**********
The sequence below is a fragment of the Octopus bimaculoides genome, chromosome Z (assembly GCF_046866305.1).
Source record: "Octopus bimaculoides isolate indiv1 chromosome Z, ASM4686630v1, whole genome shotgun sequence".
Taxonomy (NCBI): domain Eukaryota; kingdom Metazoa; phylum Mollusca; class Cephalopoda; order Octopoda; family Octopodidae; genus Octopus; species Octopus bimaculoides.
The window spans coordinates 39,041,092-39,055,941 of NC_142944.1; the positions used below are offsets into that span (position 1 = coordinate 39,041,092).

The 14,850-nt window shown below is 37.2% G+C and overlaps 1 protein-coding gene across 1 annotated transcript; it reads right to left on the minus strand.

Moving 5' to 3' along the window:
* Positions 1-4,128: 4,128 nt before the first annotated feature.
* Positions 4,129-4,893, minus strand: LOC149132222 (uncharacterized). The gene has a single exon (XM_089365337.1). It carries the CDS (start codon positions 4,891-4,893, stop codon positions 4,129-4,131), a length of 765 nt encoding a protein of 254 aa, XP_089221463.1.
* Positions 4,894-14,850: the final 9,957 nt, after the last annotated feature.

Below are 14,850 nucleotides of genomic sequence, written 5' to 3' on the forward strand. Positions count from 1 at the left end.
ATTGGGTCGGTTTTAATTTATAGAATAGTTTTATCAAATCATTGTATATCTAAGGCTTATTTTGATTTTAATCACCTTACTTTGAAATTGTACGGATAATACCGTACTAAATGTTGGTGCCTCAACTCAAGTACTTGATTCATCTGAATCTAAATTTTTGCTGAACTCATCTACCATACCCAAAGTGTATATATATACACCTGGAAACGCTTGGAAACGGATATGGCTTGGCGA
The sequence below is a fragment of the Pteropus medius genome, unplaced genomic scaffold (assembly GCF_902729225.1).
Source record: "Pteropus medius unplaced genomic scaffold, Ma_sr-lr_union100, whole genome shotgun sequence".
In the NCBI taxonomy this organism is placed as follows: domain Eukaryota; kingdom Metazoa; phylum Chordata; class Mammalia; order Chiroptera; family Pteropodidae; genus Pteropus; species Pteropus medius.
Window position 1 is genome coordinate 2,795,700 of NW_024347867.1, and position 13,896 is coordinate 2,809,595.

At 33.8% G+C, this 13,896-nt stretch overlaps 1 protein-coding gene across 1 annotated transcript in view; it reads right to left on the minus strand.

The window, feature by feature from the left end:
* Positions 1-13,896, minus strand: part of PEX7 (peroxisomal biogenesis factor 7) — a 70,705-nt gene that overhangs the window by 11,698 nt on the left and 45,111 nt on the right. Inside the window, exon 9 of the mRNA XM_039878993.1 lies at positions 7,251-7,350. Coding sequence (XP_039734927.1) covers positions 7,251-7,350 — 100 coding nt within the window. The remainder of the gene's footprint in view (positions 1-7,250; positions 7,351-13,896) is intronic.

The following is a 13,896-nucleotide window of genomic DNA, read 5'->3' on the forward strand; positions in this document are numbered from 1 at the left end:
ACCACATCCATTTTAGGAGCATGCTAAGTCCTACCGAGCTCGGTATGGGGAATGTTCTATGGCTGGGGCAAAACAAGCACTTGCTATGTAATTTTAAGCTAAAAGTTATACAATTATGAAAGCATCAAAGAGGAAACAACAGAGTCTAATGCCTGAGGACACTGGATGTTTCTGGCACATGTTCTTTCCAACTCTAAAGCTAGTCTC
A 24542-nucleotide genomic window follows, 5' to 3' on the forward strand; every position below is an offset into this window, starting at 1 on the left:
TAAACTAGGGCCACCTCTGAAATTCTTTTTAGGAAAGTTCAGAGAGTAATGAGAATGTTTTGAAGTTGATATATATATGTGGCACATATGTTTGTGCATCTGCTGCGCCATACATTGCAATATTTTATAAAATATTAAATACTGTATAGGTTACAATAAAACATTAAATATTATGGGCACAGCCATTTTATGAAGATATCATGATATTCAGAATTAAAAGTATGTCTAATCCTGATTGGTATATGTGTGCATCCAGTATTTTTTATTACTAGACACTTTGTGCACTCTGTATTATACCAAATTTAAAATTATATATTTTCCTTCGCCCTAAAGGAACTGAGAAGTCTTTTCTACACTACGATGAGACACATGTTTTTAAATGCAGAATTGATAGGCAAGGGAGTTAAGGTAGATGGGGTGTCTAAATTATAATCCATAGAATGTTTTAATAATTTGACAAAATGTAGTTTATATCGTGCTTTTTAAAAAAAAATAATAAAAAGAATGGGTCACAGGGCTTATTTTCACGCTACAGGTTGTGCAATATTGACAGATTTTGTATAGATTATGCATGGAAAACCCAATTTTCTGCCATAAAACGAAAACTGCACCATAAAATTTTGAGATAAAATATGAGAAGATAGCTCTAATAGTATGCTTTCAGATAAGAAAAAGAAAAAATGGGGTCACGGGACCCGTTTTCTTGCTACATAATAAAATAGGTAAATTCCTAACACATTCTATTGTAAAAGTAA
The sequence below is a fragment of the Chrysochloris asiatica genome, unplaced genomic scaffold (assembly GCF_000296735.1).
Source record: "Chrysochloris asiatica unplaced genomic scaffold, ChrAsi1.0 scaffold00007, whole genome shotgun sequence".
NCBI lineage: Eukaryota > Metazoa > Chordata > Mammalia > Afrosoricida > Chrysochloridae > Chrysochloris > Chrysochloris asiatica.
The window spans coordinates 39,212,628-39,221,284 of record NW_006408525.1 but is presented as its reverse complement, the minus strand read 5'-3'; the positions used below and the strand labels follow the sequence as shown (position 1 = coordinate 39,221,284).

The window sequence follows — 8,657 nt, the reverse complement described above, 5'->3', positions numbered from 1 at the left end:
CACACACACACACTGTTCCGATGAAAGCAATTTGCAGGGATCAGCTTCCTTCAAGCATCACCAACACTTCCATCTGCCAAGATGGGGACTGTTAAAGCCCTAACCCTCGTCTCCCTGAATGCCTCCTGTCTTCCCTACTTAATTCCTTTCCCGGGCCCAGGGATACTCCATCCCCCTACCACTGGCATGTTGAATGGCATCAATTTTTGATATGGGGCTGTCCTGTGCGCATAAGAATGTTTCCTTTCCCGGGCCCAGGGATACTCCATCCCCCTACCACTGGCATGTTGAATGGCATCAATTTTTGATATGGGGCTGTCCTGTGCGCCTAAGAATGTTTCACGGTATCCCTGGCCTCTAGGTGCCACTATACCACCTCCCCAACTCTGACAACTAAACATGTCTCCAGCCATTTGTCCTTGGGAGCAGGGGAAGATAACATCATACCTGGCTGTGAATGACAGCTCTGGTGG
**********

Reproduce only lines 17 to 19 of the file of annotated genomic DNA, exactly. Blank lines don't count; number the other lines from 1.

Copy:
The window, feature by feature from the left end:
* Positions 1-13,896, minus strand: part of PEX7 (peroxisomal biogenesis factor 7) — a 70,705-nt gene that overhangs the window by 11,698 nt on the left and 45,111 nt on the right. Inside the window, exon 9 of the mRNA XM_039878993.1 lies at positions 7,251-7,350. Coding sequence (XP_039734927.1) covers positions 7,251-7,350 — 100 coding nt within the window. The remainder of the gene's footprint in view (positions 1-7,250; positions 7,351-13,896) is intronic.

The following is a 13,896-nucleotide window of genomic DNA, read 5'->3' on the forward strand; positions in this document are numbered from 1 at the left end: